How do eider females time their vigilance and diving in brood-rearing coalitions?
The timing of vigilance by prey animals in groups is important for detecting predators. While it has been thought that individuals do not respond to each other and scan at random, prey sometimes synchronize their scanning with each other. This is problematic since overlapping vigilance results in times when no one is watching for predators. There are also other open questions: does group size or nearby animals not part of the group influence the within-group timing of activities, and does offspring predation risk in socially breeding groups affect parental decisions? We studied the timing of vigilance among diving female eider ducks sharing brood care in groups subject to gull predation of ducklings. We found that females synchronized their bouts of vigilance, and this synchronization increased with female group size. However, this did not pose a threat to ducklings, since the proportion of time when at least one female was vigilant still increased with female group size. In contrast, there was less overlapping vigilance when the ratio of ducklings to tending adults decreased. The presence of nearby non-group females did not affect the within-group timing of vigilance, but broods with few ducklings, offering little dilution of predation risk, were more often associated with non-group females. The vulnerability of young to predation affects the mutual timing of vigilance of parents and enhances attraction to nearby conspecifics.
The results are published in the scientific journal Behavioral Ecology. The research was done by Markus Öst from the Aronia Coastal Zone Research Team and Tekla Tierala, and the work culminated in Tekla's M.Sc. thesis at the University of Helsinki.
Why are eiders changing nest site and does it matter?
What are the causes and consequences of changing the nest site? We set out to answer this simple question by studying eiders at Tvärminne in the Hanko archipelago.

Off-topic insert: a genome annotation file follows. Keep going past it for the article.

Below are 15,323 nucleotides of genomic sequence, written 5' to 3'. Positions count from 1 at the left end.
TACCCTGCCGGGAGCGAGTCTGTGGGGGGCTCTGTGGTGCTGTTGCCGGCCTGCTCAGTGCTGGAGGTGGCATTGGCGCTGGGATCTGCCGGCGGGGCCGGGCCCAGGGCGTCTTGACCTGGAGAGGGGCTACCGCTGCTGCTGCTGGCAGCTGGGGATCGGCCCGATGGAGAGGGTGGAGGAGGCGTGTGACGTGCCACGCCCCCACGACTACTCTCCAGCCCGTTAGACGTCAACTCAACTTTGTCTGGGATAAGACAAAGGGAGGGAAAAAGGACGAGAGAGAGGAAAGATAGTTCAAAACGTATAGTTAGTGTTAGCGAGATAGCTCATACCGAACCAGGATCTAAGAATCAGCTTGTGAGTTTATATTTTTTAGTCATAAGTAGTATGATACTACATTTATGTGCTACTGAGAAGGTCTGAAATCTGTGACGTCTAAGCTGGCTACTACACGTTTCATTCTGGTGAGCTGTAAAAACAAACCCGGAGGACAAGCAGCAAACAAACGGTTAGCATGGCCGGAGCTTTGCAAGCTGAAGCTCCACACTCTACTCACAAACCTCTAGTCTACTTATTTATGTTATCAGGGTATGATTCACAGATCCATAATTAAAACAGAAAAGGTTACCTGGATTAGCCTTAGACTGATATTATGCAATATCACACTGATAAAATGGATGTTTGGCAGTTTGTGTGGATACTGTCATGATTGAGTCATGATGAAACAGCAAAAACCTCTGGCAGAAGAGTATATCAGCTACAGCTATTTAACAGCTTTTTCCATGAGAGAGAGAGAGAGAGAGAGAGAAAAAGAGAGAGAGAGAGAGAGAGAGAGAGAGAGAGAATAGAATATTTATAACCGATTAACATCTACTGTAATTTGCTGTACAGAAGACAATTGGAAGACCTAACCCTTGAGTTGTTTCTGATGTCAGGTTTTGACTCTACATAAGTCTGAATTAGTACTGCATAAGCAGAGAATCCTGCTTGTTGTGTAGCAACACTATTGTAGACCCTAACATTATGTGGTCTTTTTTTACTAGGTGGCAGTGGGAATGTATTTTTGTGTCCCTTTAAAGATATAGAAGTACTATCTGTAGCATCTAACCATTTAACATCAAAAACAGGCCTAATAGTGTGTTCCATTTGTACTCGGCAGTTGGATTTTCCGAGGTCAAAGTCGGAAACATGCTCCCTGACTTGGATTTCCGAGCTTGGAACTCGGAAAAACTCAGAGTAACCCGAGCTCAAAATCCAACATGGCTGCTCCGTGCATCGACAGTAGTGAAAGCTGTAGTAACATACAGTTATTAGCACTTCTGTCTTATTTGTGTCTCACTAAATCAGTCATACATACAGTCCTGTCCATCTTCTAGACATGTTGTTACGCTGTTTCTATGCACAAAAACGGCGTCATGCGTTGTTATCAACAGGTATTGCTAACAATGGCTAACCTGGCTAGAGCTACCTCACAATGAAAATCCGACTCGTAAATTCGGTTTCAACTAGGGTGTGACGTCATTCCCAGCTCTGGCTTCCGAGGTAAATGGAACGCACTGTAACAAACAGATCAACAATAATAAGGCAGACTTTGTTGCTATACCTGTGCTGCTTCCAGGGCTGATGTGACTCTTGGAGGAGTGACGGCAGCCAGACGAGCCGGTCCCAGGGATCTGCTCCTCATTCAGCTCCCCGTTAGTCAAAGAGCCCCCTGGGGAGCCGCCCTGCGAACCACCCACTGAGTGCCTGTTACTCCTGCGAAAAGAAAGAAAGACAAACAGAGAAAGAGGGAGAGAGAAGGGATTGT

The eider is a long-lived and site-faithful species, and eiders in Hanko moved on average only 21 meters between consecutive nesting events. Some individuals still moved kilometres away and previous nest fate, the age of the breeding female and nest density all together affected dispersal distances. Females moved farther after nest failure whereas they moved less with advancing age. They also moved farther if the density of surrounding nests was low. However, the hatching success of neighbouring nests had no effect on breeding dispersal distances.
Breeding dispersal distance did not affect hatching success in the current breeding season. Instead, the timing of breeding was progressively delayed with increasing dispersal distance. This delay is probably due to prolonged nest prospecting in new and unknown surroundings. Since early breeders are usually more productive, this dispersal-induced delay may reduce breeding success.
The results published in the scientific journal Oecologia show that female eiders receive no short-term benefits of breeding dispersal. However, changing to a new nest site may pay in the long run. Some islands at Tvärminne were consistently safer than others. Since eiders are long-lived, dispersal may be beneficial if a safer locality can be found. Eiders can breed successfully for many years in a row once a safe nest site is found.